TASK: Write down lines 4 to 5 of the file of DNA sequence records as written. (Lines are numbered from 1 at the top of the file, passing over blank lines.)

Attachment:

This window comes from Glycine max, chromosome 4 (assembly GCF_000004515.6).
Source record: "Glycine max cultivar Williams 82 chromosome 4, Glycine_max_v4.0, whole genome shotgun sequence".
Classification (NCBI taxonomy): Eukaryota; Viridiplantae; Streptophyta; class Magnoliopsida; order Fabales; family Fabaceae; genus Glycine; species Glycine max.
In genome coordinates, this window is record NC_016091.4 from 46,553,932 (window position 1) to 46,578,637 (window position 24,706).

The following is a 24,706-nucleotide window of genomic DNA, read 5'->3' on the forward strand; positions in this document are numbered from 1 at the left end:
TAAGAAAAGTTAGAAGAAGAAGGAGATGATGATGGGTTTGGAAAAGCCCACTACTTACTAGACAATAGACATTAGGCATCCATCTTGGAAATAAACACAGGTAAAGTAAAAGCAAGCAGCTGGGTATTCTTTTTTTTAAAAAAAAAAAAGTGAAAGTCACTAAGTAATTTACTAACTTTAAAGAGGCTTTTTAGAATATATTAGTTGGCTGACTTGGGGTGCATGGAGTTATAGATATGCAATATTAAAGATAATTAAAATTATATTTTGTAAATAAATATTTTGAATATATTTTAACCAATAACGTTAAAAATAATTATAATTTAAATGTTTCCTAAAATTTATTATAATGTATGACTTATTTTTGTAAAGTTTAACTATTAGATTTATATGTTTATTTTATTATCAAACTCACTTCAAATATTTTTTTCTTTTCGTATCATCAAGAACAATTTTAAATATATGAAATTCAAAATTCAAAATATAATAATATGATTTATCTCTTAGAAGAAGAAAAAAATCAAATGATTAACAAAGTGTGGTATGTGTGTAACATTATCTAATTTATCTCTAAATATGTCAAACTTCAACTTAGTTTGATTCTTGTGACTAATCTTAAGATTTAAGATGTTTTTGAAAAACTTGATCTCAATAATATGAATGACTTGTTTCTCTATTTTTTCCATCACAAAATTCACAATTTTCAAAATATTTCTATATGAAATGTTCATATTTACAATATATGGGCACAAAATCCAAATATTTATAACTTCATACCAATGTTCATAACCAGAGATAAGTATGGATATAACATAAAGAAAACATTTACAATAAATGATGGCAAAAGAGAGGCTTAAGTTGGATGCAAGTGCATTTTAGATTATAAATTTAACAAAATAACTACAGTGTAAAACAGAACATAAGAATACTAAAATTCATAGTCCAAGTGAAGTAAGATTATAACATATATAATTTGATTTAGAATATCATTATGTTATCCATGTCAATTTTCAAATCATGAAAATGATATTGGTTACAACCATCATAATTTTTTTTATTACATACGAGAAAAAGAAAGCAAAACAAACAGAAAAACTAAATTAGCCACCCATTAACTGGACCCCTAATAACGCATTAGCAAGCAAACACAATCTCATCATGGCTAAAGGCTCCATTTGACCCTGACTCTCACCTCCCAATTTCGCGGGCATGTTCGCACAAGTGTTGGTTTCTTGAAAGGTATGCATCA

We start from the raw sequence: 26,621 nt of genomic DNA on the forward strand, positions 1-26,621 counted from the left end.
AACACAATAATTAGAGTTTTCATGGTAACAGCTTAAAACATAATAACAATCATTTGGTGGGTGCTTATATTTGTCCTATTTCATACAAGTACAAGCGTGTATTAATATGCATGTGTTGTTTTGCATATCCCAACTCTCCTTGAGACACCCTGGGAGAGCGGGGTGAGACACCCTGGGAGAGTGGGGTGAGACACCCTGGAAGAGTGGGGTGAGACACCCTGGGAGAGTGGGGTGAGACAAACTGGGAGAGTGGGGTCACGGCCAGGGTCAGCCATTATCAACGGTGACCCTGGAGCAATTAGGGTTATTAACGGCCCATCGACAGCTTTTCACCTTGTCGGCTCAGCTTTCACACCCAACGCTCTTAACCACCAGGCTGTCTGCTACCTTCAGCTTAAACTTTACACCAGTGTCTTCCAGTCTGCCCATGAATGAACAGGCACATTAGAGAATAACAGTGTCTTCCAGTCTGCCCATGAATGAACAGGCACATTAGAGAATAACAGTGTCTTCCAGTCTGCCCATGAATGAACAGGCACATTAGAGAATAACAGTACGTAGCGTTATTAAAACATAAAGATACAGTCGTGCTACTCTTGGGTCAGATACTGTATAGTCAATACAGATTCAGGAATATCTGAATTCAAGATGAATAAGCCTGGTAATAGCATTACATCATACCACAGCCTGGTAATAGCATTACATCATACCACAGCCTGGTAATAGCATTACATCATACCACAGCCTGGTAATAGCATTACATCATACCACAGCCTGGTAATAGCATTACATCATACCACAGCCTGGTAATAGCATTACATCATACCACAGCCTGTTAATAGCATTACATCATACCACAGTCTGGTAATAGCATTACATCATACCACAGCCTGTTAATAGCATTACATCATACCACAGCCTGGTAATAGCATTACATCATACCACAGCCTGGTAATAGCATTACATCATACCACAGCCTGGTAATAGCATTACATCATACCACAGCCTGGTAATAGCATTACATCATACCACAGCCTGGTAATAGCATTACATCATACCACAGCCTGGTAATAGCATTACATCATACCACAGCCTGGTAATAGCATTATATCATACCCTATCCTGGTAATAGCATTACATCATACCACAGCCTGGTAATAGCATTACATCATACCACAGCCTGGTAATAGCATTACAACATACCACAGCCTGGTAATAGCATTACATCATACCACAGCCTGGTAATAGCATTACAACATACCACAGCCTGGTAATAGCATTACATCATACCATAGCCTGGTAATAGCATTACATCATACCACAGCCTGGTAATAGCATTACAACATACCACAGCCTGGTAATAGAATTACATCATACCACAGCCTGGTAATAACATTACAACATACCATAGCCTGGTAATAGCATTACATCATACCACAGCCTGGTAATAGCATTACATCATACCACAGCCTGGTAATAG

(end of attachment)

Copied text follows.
In genome coordinates, this window is record NC_016091.4 from 46,553,932 (window position 1) to 46,578,637 (window position 24,706).

The following is a 24,706-nucleotide window of genomic DNA, read 5'->3' on the forward strand; positions in this document are numbered from 1 at the left end: